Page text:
The Frontal Cortex

Happy New Year

Just wanted to thank everyone for making this blog such a consistent source of pleasure for me. I don’t deserve such a smart audience, but I’m endlessly grateful for it. And thanks for putting up with all the shameless self-horn tooting over the past few months. I hope everyone out there has a happy and healthy new year.


  1. #1 Matthew
    December 31, 2007

    I loved the book and enjoy the blog! Keep up the good work.

  2. #2 Dave Briggs
    December 31, 2007

    Just wanted to thank everyone for making this blog such a consistent source of pleasure for me. I don’t deserve such a smart audience, but I’m endlessly grateful for it.

    Hey Jonah,
    Enjoying the blog is a 2 way street! I always look forward to my next trip back cuz you always seem to come up with interesting, insightful and relevant topics. Keep up the great job and we will all enjoy 08 together, along with all the friends we tell about your blog! Happy New Year!
    Dave Briggs :~)

  3. #3 martin
    December 31, 2007

    driving through St. Louis a month or so ago listening to an interview with you about your latest writing called home that night and asked the Love of my life to consider adding your book to my Christmas list – she did and Christmas morning i was happy to unwrap a copy – haven’t finished but I’m enjoying your book very much – keep up the good works and have a Happy Healthy and Prosperous New Year

  4. #4 Alice Parker
    December 31, 2007

    Your book came in the mail today!! My present from me to me. I can’t wait to read it. And your literate blogs are refreshing. Happy New Year!!

  5. #5 Steven Marr
    January 1, 2008

    Read your article on “The Futue of Science is Art.” in Seed.Thought provoking.I have a degree in Zoology and a degree in Fine Art.I have worked as a technician in food microbiology for ten years(unhappily).Interested in any suggestions you might have on developing these two interests.I have published one piece of writing and have had one professional exhibition. I am familiar with metaphor theory (Ie Lakeoff, Mark Johnson) and coneptual blending (Mark Turner.) Also interested in Kosslyn’s mental imagery work.Working in an interdisciplinary fashion in these areas is interesting and exciting to me. I outlined one article that discussed conceptual blending in art but got hung up in describing the works chosen iconographically or semiotically. Also outlined a book proposal titled “Drawing with Intelligence” that presents the scientific background to the processes used in creating art. I found that most artist’s aren’t that interested in these processes so I have delayed pursuing this. Any direction or input you might have would be appreciated.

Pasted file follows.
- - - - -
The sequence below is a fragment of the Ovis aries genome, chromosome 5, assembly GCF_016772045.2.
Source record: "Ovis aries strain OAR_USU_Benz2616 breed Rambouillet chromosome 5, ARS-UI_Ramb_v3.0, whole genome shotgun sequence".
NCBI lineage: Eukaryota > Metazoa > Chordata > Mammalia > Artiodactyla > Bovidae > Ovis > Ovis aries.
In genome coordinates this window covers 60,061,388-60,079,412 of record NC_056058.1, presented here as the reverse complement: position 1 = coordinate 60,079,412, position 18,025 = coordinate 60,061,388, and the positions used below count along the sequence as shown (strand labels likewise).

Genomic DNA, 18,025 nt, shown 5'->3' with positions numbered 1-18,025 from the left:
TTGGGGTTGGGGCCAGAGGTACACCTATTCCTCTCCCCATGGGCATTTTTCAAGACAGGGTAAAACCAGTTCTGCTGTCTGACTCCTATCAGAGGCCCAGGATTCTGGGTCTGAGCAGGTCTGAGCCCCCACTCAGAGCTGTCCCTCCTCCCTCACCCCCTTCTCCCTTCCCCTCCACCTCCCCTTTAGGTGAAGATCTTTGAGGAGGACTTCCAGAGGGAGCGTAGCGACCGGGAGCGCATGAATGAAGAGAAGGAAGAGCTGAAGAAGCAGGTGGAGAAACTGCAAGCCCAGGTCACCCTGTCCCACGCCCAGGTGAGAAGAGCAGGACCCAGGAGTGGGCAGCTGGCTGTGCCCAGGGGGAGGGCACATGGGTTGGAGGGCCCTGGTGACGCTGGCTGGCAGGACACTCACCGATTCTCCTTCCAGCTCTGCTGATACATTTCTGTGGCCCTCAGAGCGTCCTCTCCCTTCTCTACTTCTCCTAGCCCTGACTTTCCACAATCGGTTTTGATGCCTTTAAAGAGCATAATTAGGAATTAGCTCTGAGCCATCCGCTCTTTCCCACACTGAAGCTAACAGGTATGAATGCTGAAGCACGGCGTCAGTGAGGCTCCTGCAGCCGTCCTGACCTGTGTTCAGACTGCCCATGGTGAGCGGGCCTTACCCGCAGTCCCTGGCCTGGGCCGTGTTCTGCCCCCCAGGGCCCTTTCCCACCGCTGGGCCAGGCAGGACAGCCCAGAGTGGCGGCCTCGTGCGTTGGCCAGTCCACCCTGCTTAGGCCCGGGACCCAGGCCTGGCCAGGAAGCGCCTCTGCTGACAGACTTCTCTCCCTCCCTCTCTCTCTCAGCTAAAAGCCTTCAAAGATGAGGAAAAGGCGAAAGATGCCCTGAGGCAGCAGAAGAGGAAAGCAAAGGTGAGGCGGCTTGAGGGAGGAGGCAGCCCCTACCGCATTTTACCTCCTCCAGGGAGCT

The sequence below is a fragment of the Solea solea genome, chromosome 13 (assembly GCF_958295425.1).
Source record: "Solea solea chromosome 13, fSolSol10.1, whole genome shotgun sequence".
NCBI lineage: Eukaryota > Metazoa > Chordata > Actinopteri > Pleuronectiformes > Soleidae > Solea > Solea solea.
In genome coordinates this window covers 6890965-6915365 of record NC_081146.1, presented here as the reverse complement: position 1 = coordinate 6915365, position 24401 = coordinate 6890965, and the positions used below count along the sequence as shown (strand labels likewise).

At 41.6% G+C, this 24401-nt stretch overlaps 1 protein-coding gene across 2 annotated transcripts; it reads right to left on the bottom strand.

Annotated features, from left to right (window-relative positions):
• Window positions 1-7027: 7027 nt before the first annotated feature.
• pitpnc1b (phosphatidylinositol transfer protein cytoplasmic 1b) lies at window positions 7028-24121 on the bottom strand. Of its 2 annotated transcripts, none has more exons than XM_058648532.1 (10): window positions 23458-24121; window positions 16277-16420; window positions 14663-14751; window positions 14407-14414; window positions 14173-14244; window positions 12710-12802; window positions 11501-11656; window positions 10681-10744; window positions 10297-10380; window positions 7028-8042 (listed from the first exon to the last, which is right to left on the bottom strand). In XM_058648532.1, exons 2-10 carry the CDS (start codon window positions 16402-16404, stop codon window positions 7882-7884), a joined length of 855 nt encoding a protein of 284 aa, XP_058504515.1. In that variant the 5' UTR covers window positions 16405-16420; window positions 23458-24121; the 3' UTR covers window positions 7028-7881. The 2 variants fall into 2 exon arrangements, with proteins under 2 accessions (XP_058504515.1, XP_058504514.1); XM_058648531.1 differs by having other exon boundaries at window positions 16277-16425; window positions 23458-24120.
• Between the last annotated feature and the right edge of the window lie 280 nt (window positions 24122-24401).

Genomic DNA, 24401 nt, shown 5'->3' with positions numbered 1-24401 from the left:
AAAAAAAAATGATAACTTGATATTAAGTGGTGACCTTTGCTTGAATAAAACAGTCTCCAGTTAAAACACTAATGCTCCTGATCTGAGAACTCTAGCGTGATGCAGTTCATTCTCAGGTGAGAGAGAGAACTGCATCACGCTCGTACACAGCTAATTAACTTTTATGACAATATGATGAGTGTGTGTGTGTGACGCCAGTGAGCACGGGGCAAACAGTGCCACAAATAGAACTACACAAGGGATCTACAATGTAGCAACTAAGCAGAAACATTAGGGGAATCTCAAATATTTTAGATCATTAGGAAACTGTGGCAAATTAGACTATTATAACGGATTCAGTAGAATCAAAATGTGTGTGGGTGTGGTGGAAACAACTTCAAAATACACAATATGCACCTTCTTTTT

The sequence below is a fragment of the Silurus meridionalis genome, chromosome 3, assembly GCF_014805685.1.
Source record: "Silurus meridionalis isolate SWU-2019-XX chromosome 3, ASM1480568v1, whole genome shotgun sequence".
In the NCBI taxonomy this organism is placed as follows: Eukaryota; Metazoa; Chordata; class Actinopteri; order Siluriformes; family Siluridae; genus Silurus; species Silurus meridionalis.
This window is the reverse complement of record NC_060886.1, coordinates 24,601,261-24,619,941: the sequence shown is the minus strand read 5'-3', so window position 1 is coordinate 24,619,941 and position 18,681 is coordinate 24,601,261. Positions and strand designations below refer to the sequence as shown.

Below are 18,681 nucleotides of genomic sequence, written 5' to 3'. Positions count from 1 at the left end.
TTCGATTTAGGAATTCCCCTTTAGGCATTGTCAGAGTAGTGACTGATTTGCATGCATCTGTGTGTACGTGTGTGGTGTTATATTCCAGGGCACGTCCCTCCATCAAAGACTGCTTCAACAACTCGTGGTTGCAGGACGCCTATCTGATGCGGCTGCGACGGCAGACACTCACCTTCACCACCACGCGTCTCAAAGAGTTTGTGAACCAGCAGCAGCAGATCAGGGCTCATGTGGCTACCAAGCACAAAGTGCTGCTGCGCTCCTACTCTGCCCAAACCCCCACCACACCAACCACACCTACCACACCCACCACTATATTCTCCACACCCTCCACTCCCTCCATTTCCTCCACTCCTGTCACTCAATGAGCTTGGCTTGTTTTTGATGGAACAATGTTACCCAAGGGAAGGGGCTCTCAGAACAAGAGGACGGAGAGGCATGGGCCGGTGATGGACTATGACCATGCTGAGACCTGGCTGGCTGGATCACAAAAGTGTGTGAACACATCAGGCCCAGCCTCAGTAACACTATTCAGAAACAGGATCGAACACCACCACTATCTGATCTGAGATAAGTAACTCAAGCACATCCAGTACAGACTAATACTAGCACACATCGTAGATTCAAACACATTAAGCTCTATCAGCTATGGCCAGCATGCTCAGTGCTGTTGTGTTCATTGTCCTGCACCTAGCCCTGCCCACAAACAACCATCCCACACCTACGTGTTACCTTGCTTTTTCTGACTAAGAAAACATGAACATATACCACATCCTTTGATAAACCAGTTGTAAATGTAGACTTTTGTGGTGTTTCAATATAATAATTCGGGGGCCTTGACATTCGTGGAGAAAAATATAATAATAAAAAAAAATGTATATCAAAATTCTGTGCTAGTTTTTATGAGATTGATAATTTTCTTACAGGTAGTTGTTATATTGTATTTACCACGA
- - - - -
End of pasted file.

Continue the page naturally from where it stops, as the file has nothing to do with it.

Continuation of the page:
6. #6 jb
    January 1, 2008

    I too am very grateful for your book, blogs, contribution to Radio lab, and articles in Seed, Jonah. Happy New Year to all who contribute to this site.

    To respond to Steven Marr’s comments on the creative process, the best science I’m aware of is that of Herbert Benson, MD; see his book called The Break-Out Principle. After an initial struggle with whatever problem you are dealing with be it scientific, artistic or social, it is possible to trigger a breakthrough by cultivating a relaxed state. The way to get there through meditation (one of many options suggested by Benson as a trigger) is described in Chogyam Trungpa Rinpoche’s book Dharma Art (now out of print but reprinted in Volume Seven of his Collected Works). More than just for artists it is about living your life as a creative process.

  7. #7 Rachael
    January 1, 2008

    Happy New Year! I am working my way slowly through the book – just finished the Proust chapter. Now I want to read Proust. It is all very fascinating.

    You mentioned Vincent van Gogh in that chapter(on pg 101) and it made me wonder if you know about this theory – that van Gogh was being treated with digitalis (aka digoxin), which would have altered his vision by producing yellow and blue halos around objects. There are a couple of articles on the subject (just google digitalis and van gogh). There is no direct evidence that van Gogh was being treated for a heart condition, except that at least two of his paintings are of his doctor holding a foxglove, the plant from which digitalis comes from. It is possible that van Gogh really did see what he painted.

  8. #8 Dr. Feelgood
    January 1, 2008

    Hi, Jonah. My latest Amazon shipment just arrived last week and your book was in it. I must say everything about the physical book is exquisite and, judging by the reviews, I’m pretty confident the content is, too. Can’t wait to start reading tonight.

    Happy New Year!!! Hope you have a great career ahead as a writer.

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